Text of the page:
Indonesia Holds Key Rate on Tame Inflation, Gradual Recovery
(Bloomberg) -- Indonesia’s central bank left its key interest rate unchanged at a record low, projecting optimism that the economy is recovering and inflation will remain tame even with new restrictions in place to fight a surge in Covid-19 infections.
Bank Indonesia held the seven-day reverse repurchase rate at 3.75% Thursday, as expected by 28 of 29 economists in a Bloomberg survey. Only one predicted a 25 basis-point cut.
“This decision is consistent with an inflation estimate that’s still low and maintained external stability, as well as efforts to support economic recovery,” central bank Governor Perry Warjiyo said in announcing the decision.
The rupiah was up 0.3% to 14,000 per dollar after the decision. The benchmark 10-year government bond yield dropped 3 basis points to 6.26%.
Southeast Asia’s largest economy kicked off a mass vaccination program last week, a key step in helping the economy emerge from recession and bring growth back toward the the government’s 5% target for this year.
What Bloomberg’s Economists Say...
“It looks like Bank Indonesia is waiting for the rupiah to stabilize before cutting the policy rate further. We think this is more likely in the second half of this year, once inoculation bottlenecks get resolved. We expect 50-75 basis points of rate cuts before year-end, irrespective of pass-through by banks to lending rates.”
-- Tamara Mast Henderson, Asean economist
Warjiyo said the economy should grow 4.8%-5.8% this year, with inflation remaining within the 2%-4% target range. The central bank will continue its accommodative macroprudential policy, he said.
“We believe BI will remain open to easing policy further in the near term should inflation remain subdued, with rupiah stability likely the main decision point with Warjiyo hoping to help support the economic recovery,” said Nicholas Mapa, a senior economist at ING Bank in Manila.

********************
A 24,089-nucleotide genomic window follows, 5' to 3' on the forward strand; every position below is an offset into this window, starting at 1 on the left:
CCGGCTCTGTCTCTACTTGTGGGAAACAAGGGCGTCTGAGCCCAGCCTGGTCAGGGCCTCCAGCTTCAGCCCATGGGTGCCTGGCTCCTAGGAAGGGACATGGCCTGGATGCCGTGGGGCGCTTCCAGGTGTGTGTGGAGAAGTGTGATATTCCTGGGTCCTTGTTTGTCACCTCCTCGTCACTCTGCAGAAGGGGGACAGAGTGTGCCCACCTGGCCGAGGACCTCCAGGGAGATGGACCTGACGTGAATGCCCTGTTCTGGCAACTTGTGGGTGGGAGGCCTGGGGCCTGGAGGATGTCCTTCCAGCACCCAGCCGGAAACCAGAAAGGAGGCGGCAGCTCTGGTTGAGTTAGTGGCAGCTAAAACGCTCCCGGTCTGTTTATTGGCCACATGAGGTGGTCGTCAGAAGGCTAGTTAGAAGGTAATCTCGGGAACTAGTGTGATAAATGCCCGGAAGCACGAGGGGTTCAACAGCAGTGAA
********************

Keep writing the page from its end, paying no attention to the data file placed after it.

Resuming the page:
Thursday’s decision underscores the Bank Indonesia’s efforts to stabilize the currency and prices as the country nears a million total Covid-19 cases. The rupiah has lost 1% against the dollar since Jan. 4, when it tested a seven-month high, as a surge in infections and deaths prompted stricter curbs on movement in Java, its most-populous island, and holiday destination Bali.
The government said Thursday the curbs would be extended for an additional two weeks.
Indonesia’s current-account deficit, a chronic vulnerability, has recently become less of a concern for policy makers. Warjiyo said Thursday the gap was likely less than 0.5% of GDP last year, and will stay between 1%-2% of GDP this year.
Warjiyo also said new U.S. President Joe Biden’s policies on vaccines and expanding fiscal stimulus have improved sentiment in global financial markets. The governor expects portfolio inflows to Indonesia to rise to $19.1 billion this year, from about $11 billion in 2020.
Bank lending remains weak, however, posting annual declines in each of the last three months. Lending was down 2.41% year-on-year in December, Warjiyo said.
“We had thought the continual fermenting of downside risks would compel them to ease rates further, especially when loans growth remains abysmal,” said Wellian Wiranto, an economist at Oversea-Chinese Banking Corp. in Singapore. “The optics presented by economic improvement, at least in terms of data that are available, stay their hand.”
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